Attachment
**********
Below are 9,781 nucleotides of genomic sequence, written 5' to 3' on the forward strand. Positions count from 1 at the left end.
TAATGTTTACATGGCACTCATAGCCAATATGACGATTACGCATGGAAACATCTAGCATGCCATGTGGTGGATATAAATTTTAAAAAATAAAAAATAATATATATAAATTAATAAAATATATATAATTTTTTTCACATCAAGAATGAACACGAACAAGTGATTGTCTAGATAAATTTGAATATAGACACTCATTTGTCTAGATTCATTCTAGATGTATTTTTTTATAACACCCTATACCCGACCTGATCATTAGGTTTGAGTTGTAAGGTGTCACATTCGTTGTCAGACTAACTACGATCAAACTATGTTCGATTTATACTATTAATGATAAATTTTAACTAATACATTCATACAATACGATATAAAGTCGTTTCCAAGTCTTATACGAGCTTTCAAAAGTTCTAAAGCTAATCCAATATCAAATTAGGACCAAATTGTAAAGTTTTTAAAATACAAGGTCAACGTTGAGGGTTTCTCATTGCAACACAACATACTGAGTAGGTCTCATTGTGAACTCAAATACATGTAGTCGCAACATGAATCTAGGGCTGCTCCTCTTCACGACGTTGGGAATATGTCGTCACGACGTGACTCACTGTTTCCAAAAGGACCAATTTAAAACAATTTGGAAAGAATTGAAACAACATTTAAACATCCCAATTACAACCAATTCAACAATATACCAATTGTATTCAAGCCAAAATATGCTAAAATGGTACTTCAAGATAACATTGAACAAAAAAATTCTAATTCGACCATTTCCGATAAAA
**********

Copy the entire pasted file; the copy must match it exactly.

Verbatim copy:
Below are 9,781 nucleotides of genomic sequence, written 5' to 3' on the forward strand. Positions count from 1 at the left end.
TAATGTTTACATGGCACTCATAGCCAATATGACGATTACGCATGGAAACATCTAGCATGCCATGTGGTGGATATAAATTTTAAAAAATAAAAAATAATATATATAAATTAATAAAATATATATAATTTTTTTCACATCAAGAATGAACACGAACAAGTGATTGTCTAGATAAATTTGAATATAGACACTCATTTGTCTAGATTCATTCTAGATGTATTTTTTTATAACACCCTATACCCGACCTGATCATTAGGTTTGAGTTGTAAGGTGTCACATTCGTTGTCAGACTAACTACGATCAAACTATGTTCGATTTATACTATTAATGATAAATTTTAACTAATACATTCATACAATACGATATAAAGTCGTTTCCAAGTCTTATACGAGCTTTCAAAAGTTCTAAAGCTAATCCAATATCAAATTAGGACCAAATTGTAAAGTTTTTAAAATACAAGGTCAACGTTGAGGGTTTCTCATTGCAACACAACATACTGAGTAGGTCTCATTGTGAACTCAAATACATGTAGTCGCAACATGAATCTAGGGCTGCTCCTCTTCACGACGTTGGGAATATGTCGTCACGACGTGACTCACTGTTTCCAAAAGGACCAATTTAAAACAATTTGGAAAGAATTGAAACAACATTTAAACATCCCAATTACAACCAATTCAACAATATACCAATTGTATTCAAGCCAAAATATGCTAAAATGGTACTTCAAGATAACATTGAACAAAAAAATTCTAATTCGACCATTTCCGATAAAA